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Any financial transaction involves a variety of potential significant risks and issues. Before entering into any financial transaction, you should ensure that you fully understand the terms, have evaluated the risks and have determined that the transaction is appropriate for you in all respects. Bleakley makes no guarantee that your investment objectives will be achieved. Past performance is never a guarantee of future investment results. Actual results may vary.

Content in this material is for general information purposes only and not intended to provide specific advice or recommendations for any individual. All performance referenced is historical and is no guarantee of future results. All indices are unmanaged and may not be invested into directly. 

All investing involves risk including loss of principal. No strategy assures success or protects against loss. Past performance is no guarantee of future results. There can be no guarantee that any strategies promoted will be successful. Any economic forecasts set forth in this material may not develop as predicted and there can be no guarantee that strategies promoted will be successful.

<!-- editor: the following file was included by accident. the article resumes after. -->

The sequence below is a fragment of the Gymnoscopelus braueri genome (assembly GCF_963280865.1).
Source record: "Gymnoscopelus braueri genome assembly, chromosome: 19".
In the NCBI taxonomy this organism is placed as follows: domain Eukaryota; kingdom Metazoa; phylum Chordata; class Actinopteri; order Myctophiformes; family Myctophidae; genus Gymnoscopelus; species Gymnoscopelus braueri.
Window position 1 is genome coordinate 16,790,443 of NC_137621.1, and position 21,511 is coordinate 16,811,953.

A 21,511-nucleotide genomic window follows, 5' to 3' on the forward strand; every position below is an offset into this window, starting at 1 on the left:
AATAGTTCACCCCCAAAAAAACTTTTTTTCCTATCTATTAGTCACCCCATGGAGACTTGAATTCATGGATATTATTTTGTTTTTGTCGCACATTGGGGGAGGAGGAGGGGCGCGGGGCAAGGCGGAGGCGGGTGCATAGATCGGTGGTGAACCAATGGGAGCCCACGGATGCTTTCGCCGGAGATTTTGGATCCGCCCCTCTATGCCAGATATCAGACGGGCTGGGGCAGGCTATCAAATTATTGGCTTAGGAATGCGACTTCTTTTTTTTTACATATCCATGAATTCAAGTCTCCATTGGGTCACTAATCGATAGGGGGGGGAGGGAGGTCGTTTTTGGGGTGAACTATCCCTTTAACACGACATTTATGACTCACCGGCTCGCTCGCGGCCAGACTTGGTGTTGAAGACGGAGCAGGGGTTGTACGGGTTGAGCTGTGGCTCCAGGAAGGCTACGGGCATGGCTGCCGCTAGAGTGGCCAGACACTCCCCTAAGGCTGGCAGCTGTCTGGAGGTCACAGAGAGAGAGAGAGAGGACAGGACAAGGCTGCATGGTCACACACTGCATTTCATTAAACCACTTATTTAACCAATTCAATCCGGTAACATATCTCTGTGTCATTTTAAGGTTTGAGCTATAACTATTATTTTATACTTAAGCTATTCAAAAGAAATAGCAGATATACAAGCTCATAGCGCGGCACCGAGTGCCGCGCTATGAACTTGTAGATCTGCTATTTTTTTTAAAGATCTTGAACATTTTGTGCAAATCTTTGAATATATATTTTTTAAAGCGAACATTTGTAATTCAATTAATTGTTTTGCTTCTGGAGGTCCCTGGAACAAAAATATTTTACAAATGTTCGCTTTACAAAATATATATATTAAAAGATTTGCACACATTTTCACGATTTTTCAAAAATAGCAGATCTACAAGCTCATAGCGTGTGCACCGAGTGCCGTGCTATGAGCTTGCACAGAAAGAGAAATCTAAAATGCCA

This information is not intended to be a substitute for specific individualized tax advice. We suggest that you discuss your specific tax issues with a qualified tax advisor.

A Roth IRA offers tax deferral on any earnings in the account. Qualified withdrawals of earnings from the account are tax-free. Withdrawals of earnings prior to age 59 ½ or prior to the account being opened for 5 years, whichever is later, may result in a 10% IRS penalty tax. Limitations and restrictions may apply.

Traditional IRA account owners have considerations to make before performing a Roth IRA conversion. These primarily include income tax consequences on the converted amount in the year of conversion, withdrawal limitations from a Roth IRA, and income limitations for future contributions to a Roth IRA. In addition, if you are required to take a required minimum distribution (RMD) in the year you convert, you must do so before converting to a Roth IRA.